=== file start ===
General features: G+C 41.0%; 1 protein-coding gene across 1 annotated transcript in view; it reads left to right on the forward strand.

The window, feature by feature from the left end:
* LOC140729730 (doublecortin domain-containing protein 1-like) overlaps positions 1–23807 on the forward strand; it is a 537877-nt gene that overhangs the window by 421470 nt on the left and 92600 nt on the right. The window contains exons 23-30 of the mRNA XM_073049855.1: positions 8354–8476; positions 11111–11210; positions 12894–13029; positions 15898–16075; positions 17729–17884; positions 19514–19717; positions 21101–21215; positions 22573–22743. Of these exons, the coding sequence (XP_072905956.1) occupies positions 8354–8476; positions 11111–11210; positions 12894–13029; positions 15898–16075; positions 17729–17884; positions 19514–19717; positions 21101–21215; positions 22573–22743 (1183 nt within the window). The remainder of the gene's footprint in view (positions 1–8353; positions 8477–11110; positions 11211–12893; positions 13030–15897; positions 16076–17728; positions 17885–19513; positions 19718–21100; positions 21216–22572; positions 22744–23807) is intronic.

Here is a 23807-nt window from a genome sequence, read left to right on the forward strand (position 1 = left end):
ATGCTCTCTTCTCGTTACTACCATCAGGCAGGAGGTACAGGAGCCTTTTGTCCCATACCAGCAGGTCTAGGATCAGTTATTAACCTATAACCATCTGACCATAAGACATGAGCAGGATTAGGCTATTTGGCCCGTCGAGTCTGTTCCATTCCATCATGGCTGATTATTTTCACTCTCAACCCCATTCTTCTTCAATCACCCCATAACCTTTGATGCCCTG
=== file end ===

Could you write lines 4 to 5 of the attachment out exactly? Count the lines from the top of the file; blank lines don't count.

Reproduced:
Here is a 23807-nt window from a genome sequence, read left to right on the forward strand (position 1 = left end):
ATGCTCTCTTCTCGTTACTACCATCAGGCAGGAGGTACAGGAGCCTTTTGTCCCATACCAGCAGGTCTAGGATCAGTTATTAACCTATAACCATCTGACCATAAGACATGAGCAGGATTAGGCTATTTGGCCCGTCGAGTCTGTTCCATTCCATCATGGCTGATTATTTTCACTCTCAACCCCATTCTTCTTCAATCACCCCATAACCTTTGATGCCCTG